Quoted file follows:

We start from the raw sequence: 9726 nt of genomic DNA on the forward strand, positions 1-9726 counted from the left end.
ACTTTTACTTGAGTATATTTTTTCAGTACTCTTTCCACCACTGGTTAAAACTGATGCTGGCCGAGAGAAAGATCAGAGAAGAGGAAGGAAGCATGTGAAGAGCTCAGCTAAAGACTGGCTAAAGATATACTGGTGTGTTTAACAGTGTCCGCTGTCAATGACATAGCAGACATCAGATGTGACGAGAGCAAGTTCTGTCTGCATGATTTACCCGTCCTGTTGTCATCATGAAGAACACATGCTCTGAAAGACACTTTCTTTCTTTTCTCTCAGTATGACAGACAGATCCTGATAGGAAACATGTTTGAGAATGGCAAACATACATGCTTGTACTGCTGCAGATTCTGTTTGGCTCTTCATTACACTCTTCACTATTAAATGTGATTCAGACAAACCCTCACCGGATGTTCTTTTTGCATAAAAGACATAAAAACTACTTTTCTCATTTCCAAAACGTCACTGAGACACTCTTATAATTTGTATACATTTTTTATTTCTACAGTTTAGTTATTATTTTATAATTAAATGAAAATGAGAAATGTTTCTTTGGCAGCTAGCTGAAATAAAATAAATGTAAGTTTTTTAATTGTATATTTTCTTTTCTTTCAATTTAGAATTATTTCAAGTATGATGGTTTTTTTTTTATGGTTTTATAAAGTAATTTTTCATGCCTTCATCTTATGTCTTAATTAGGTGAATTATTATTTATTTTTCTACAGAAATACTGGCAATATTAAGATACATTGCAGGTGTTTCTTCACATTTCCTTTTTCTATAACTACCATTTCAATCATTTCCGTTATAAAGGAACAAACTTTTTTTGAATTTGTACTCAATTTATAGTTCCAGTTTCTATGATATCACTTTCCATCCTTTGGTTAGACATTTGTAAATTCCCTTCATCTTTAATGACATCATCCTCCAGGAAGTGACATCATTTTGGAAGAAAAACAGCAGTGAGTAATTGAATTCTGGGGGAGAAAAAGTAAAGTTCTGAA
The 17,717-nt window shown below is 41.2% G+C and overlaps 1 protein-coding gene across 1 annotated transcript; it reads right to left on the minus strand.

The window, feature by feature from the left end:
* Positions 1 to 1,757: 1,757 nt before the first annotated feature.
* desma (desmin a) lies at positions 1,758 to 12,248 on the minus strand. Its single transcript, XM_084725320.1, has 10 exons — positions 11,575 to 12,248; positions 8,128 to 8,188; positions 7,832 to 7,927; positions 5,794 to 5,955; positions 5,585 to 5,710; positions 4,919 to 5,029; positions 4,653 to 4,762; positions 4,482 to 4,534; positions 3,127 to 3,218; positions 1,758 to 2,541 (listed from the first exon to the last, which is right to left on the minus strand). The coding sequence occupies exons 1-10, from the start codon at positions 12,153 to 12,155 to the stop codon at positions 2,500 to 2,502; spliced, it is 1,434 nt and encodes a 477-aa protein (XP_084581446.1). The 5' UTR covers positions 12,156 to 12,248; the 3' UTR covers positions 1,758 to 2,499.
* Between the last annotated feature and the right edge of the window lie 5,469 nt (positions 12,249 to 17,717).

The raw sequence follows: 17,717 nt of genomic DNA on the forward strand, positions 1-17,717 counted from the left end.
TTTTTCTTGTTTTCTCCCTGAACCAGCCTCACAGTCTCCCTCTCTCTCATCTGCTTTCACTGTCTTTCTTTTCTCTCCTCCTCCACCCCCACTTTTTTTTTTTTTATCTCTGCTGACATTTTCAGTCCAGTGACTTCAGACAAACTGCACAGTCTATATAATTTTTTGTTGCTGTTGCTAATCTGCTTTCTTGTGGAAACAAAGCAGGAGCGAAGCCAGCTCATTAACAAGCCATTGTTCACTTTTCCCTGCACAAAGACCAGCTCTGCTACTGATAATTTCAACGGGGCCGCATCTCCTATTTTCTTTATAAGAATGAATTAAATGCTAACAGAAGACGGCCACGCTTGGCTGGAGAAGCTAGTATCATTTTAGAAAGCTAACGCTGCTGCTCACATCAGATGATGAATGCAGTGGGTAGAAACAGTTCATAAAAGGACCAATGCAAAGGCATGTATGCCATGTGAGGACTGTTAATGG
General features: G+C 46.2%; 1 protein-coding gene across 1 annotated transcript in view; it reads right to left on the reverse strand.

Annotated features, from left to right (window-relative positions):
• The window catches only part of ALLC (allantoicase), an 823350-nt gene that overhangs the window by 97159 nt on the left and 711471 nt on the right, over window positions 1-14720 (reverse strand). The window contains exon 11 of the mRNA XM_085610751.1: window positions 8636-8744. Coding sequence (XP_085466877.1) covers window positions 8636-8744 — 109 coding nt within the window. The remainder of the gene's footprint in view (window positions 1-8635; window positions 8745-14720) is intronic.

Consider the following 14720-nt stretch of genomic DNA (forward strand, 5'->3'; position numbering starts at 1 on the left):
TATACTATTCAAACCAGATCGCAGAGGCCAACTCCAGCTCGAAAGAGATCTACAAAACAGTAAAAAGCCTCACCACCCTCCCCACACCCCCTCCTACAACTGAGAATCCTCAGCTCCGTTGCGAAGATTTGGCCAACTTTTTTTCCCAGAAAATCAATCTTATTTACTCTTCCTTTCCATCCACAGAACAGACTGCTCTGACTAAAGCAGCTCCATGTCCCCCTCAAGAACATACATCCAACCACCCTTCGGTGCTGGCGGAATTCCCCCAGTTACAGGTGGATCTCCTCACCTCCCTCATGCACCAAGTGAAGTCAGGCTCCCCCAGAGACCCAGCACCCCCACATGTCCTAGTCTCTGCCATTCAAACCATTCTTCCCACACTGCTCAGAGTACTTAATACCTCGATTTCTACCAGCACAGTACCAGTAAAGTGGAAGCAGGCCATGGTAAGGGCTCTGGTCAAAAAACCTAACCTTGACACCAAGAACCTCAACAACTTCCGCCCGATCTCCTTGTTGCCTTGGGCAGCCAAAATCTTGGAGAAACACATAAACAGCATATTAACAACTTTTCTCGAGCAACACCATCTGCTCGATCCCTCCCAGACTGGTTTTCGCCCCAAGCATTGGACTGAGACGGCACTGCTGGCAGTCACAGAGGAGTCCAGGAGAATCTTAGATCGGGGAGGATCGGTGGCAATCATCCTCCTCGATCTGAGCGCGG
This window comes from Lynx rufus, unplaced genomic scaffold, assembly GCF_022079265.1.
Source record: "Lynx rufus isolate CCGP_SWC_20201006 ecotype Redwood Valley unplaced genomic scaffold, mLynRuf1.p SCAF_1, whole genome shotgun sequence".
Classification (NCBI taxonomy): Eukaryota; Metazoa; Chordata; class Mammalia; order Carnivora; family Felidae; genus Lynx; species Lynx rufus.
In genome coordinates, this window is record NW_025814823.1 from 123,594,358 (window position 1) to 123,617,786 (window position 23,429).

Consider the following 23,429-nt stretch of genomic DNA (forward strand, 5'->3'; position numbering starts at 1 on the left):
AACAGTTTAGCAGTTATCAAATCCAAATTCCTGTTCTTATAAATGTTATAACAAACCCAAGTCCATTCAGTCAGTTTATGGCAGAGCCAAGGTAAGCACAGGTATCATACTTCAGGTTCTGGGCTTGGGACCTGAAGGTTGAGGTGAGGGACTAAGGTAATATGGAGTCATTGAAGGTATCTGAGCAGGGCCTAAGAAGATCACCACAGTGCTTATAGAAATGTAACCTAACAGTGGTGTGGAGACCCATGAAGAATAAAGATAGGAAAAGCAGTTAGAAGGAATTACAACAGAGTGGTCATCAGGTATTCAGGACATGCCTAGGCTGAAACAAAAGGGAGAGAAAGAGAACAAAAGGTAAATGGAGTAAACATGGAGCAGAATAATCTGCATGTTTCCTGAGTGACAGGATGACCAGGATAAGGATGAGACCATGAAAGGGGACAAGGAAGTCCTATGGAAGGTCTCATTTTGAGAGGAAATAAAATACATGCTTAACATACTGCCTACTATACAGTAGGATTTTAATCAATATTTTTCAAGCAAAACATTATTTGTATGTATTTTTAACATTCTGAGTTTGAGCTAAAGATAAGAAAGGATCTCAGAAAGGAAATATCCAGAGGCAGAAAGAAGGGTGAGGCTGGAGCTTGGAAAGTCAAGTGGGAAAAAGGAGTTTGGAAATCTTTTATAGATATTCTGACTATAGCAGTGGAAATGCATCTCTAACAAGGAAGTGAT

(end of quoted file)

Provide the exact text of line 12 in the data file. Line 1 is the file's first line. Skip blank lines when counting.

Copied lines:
• The window catches only part of ALLC (allantoicase), an 823350-nt gene that overhangs the window by 97159 nt on the left and 711471 nt on the right, over window positions 1-14720 (reverse strand). The window contains exon 11 of the mRNA XM_085610751.1: window positions 8636-8744. Coding sequence (XP_085466877.1) covers window positions 8636-8744 — 109 coding nt within the window. The remainder of the gene's footprint in view (window positions 1-8635; window positions 8745-14720) is intronic.